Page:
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Table of Contents

History of Research in the Bureau of Meteorology




Chapter 1: Germination and Growth

Chapter 2: Struggle, Competition and Emergence

Appendix 1: Meteorology Act 1906

Appendix 2: Meteorology Act 1955

Appendix 3: Simpson Report

Appendix 4: Survey Questionnaire

Appendix 5: Bibliography



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In July 1990, I commenced a Master of Science in Society degree through the Department of the History and Philosophy of Science at the University of Melbourne in order to expand my understanding of this interesting field. One of my electives was the History of Australian Scientific Institutions and it was this that prompted my interest in the history of the Bureau. Since writing the history of the entire Bureau would be a major undertaking, I decided to focus more on the growth of the Bureau as a research organisation as this was also much more suited to the focus of my degree.

It took me some eighteen months to complete the thesis, with the majority of the time spent digging through old files and chasing down other esoteric bits of information, some of which turned up quite unexpectedly in out of the way places. As is usual in these cases, my thesis which forms the basis of this Metarch Paper would not have been completed without the assistance of many people from the Bureau of Meteorology, the Commonwealth Scientific and Industrial Research Organisation (CSIRO) Division of Atmospheric Research and the University of Melbourne. In particular, my thanks for their assistance and forebearance go to:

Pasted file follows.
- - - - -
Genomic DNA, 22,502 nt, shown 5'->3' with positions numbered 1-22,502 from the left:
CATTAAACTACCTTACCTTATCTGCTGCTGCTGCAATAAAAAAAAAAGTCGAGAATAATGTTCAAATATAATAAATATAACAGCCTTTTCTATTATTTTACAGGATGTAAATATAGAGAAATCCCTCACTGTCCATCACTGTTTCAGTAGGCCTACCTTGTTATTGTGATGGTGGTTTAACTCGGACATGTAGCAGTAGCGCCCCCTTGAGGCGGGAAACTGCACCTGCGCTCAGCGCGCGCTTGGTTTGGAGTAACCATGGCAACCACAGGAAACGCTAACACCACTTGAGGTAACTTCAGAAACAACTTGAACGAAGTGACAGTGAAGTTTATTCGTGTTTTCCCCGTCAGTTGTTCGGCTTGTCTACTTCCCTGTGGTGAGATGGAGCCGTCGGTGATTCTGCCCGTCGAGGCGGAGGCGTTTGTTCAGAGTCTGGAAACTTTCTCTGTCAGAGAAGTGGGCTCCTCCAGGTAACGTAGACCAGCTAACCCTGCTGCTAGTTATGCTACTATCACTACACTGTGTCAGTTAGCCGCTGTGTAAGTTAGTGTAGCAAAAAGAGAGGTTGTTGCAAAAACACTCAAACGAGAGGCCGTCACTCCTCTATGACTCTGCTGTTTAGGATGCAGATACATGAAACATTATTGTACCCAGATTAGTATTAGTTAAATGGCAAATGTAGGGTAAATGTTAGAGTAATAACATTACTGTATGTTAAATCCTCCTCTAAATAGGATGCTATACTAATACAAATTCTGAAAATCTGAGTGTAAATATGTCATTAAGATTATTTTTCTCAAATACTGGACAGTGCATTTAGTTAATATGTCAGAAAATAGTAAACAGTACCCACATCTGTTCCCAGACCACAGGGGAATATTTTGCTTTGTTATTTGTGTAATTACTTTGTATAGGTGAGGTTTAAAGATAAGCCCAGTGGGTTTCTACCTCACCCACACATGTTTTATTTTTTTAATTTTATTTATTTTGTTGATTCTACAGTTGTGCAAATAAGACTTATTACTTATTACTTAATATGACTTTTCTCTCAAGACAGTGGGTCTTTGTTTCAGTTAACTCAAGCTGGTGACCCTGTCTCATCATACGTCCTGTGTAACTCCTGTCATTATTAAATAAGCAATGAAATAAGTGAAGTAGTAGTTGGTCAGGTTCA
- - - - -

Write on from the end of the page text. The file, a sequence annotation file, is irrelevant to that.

• the following Bureau personnel—Director of Meteorology John Zillman; Deputy Director (Research and Systems) Doug Gauntlett; staff of the Head Office Library and Judy Long, in particular, for her many searches through dusty shelves for interesting items; Mick Williams, Joe Dzikonski and the rest of the crew from Head Office Registry for arranging the archives material; and the many other Bureau staff who contributed in some way towards the completion of this document—plus ex-Bureau staff Bill Gibbs, Don Handcock, Allan Cornish, Max Cassidy, Bob Crowder and Keith Henderson;

  • Brian Tucker and staff from the CSIRO Division of Atmospheric Research, and the staff at CSIRO Archives, Canberra, for unearthing some of their ancient papers;

  • John Robbins of the Bureau of Air Safety Investigation, Canberra, special thanks for digging out the file on the Kyeema disaster;

  • Dr Mark Richmond, the University of Melbourne, Archives, for his assistance with the Loewe papers, and Dr Helen Verran and Prof Rod Home from the History and Philosophy of Science Department, the University of Melbourne, without whose help this project would never have begun, and who kept me pointed in the right direction throughout the entire process; and finally

  • my spouse, Juliet, without whose support I would not have undertaken and completed my degree.

People in Bright Sparcs - Cornish, Allan William; Crowder, Robert Bernard; Gauntlett, Douglas John; Gibbs, William James (Bill); Handcock, Don; Henderson, William Keith; Loewe, Fritz; Tucker, Gilbert Brian; Zillman, John William

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Gardner, J. 1997 'Stormy Weather: A History of Research in the Bureau of Meteorology', Metarch Papers, No. 11 December 1997, Bureau of Meteorology

© Online Edition Australian Science and Technology Heritage Centre and Bureau of Meteorology 2001
Published by Australian Science and Technology Heritage Centre, using the Web Academic Resource Publisher